Abbey to Honour Ted Hughes
Friday, 19th March 2010
Westminster Abbey will honour Ted Hughes, one of the most significant poets of the 20th century, with a memorial in Poets’ Corner.
Hughes was Poet Laureate from 1984 until his death in 1998. At Westminster Abbey his memorial in the South Transept will be placed in the company of the graves and memorials of other poets and great writers.
Hughes’ first book of poems, Hawk in the Rain, was published in 1957 to immediate acclaim, winning the Harper publication contest. Over the next 41 years, he wrote nearly 90 books, and won many prizes and fellowships.
The decision to place memorials in the Abbey rests entirely with the Dean of Westminster. Before making the decision to honour Ted Hughes with a place in Poets’ Corner the Very Reverend Dr John Hall carefully considered the views of academics, critics and the poet’s peers.
Dr Hall said:
The Dean of Westminster does not generally take the initiative over memorials and has to think very hard about how to respond to approaches. The Abbey’s present building, little over 700 years old, already holds the graves or memorials of 3,300 people, about many of whom little or nothing is known in our day. Deciding within a few years of people’s death that they will be remembered in hundreds of years’ time is of course impossible. And yet, it is sometimes right to make such a decision, as Deans have done over the centuries.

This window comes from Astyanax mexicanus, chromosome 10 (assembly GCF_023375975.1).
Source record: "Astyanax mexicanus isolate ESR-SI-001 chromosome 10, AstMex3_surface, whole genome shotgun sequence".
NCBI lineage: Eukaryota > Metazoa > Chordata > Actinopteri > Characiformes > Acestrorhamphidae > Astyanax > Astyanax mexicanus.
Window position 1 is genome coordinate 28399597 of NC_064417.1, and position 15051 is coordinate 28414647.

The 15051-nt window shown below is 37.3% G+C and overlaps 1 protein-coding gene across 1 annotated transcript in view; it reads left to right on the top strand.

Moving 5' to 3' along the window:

By no means every Poet Laureate has been commemorated in Poets’ Corner. But the overwhelming weight of advice I have received suggests that this is the right decision. Ted Hughes’ name will be honoured amongst the greatest poets of the 20th century in Poets’ Corner,
The next interesting stage will be to find the right wording and design to honour Ted Hughes’ remarkable achievement. I hope that his memorial will continue to remind people of his major poetic contribution to our country’s and the world’s literature.
The dedication of the memorial to Ted Hughes, which has not yet been designed, is likely to take place some time early in 2011.